A successful Detroit Pistons off-season starts with making the most of prolonged down time
Rocky Widner (NBAE/Getty)
When Dwane Casey was asked late last month what he would consider a successful off-season, you suspect the answer he really wanted to give was, “One that comes to an end.”
The time between the last Pistons game – March 11 at Philadelphia – and today is already of longer duration than the time between their last 2019 regular-season game on April 10 and the start of 2019-20 training camp last Oct. 1 at Michigan State. And in a best-case scenario we’re still more than two months away from training camp for the 2020-21 season – and, quite possibly, three or more months away from it.
“Unprecedented” doesn’t begin to describe the disruption to the circadian rhythms of a basketball player’s existence caused by the COVID-19 pandemic and the safety precautions put in place in response to it by the NBA and various state and local governments. It’s not just that the Pistons are likely to go more than nine months between games – 10 or more if the start of the 2020-21 season is pushed into January or later; it’s that they also can’t have anything approaching a normal off-season even as its duration has been stretched beyond recognition.
It’s especially vexing for teams that skew younger, which – it stands to reason – coincides with the identity of most of the eight non-playoff teams excluded from the Orlando bubble. So all the Pistons and their young players can do is make the best of it.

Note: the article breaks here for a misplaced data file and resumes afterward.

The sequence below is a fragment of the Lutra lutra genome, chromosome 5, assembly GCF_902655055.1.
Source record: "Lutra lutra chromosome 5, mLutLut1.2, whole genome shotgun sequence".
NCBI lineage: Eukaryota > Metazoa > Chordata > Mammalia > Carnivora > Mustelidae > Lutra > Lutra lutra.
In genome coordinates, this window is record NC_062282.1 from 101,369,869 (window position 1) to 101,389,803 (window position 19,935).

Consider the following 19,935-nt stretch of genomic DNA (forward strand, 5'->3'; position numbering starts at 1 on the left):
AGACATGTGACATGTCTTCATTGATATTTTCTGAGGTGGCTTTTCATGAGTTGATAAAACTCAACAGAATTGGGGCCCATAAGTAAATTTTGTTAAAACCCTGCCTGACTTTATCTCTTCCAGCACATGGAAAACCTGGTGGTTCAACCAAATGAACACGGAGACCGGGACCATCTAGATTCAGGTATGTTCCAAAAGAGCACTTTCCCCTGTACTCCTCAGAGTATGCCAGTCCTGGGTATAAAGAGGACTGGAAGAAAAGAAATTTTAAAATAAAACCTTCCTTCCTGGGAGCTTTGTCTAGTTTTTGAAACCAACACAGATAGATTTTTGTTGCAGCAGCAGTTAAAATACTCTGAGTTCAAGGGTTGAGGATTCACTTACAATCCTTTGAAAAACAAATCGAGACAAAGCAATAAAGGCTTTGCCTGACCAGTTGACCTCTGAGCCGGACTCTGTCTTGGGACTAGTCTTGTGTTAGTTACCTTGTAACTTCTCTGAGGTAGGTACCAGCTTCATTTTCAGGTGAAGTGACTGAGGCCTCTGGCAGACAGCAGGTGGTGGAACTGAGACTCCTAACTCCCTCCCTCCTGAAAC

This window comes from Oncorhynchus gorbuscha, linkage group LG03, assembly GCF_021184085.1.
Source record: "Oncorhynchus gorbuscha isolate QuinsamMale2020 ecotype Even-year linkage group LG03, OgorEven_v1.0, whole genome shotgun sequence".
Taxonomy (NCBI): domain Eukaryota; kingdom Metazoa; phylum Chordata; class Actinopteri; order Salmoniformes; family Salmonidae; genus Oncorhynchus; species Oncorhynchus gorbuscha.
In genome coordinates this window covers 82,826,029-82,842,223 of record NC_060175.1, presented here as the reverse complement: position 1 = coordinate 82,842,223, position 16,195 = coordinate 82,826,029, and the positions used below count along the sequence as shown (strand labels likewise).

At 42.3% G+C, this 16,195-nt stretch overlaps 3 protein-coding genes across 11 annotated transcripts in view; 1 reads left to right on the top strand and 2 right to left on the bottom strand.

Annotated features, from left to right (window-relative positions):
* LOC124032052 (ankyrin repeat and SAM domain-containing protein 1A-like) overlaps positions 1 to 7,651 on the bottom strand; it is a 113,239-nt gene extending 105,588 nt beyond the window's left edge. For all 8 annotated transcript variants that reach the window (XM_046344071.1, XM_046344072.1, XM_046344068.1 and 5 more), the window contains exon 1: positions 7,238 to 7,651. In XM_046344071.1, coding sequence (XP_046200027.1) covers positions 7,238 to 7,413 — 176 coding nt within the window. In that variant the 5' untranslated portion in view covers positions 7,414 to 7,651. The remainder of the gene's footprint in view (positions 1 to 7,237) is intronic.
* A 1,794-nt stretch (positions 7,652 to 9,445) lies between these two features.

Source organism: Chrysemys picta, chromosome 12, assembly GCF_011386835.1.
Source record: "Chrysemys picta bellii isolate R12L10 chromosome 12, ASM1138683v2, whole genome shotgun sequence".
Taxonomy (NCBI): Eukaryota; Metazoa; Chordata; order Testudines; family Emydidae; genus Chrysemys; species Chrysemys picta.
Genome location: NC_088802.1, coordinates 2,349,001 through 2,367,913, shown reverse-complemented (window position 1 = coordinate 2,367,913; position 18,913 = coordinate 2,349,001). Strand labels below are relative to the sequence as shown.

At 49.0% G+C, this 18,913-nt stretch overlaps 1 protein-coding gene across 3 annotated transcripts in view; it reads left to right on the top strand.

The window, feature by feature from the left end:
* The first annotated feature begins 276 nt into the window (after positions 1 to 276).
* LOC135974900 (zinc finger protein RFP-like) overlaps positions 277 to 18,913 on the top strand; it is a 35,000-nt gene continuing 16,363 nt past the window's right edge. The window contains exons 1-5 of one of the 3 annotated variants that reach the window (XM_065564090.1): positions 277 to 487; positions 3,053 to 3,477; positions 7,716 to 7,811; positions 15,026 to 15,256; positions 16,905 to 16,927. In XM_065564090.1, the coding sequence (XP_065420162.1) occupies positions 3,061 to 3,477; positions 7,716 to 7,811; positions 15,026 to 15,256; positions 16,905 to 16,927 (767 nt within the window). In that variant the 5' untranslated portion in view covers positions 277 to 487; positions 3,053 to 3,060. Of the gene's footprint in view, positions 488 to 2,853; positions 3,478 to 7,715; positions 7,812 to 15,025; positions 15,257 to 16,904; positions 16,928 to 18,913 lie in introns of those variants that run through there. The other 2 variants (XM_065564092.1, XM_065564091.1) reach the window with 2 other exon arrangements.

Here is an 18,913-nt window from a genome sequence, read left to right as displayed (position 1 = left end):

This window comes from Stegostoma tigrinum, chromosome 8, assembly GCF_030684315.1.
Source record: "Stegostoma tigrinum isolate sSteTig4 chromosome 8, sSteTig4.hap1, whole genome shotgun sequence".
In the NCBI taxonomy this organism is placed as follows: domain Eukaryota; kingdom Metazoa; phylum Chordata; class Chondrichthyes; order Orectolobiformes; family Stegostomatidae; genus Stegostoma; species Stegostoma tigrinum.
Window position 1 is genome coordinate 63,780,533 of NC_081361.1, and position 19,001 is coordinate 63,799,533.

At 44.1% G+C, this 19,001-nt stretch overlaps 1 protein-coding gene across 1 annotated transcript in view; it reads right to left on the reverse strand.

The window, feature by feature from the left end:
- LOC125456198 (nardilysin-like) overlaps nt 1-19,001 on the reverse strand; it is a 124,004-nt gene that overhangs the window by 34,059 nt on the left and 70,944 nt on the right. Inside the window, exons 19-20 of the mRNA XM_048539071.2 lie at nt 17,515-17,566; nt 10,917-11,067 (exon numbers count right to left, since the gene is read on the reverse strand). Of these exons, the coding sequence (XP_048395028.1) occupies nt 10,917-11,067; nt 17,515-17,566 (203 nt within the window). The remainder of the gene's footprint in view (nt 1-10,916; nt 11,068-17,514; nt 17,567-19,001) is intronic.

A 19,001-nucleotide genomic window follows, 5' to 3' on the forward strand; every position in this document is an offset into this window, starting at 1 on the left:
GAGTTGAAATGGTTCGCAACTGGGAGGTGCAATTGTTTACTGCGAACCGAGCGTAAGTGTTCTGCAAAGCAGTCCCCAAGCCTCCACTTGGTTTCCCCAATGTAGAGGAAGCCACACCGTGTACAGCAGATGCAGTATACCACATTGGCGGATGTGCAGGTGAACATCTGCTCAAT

What Casey shared about the off-seasons of Pistons players in recent comments was encouraging on several fronts. In a few weeks the Pistons get to ramp it up a bit with the NBA allowing team camps for the eight non-bubble teams that run from Sept. 14-Oct. 6, with the final two weeks of that period set aside for something more than one-on-zero drills with coaches. Yes, they’ll be able to play actual basketball for a few weeks, if only against their teammates.
At the end of that period, here’s what a successful off-season for their key players would look like:
Blake Griffin and Derrick Rose – No, they won’t participate in team camp to a meaningful degree, simply because as 30-something veterans who’ve shown up on MVP ballots the most important thing – by an order of magnitude – is for their bodies to be right whenever next season starts. That’s all that matters. There are no fears about their competitive edges or skills dulling; it’s strictly about preserving their health and in that, perhaps, is the silver lining to the extended down time. Griffin and Rose are exceedingly diligent caretakers of their bodies; they’ll use this time to their best advantage.
Sekou Doumbouya – At the other end of the spectrum is the youngest Piston. Casey, who’s been cautious about setting unrealistic timelines and expectations for the French teen, praised his off-season commitment in his recent comments. Casey mentioned his conditioning level and his improved ballhandling and if you had to cite a top three to-do items for Doumbouya’s summer, they’d be on it along with more consistent shooting. Since shooting is the one thing that’s been easiest to work on over the summer, hearing that his body is being reshaped and his handle tightened is about the best Doumbouya news possible.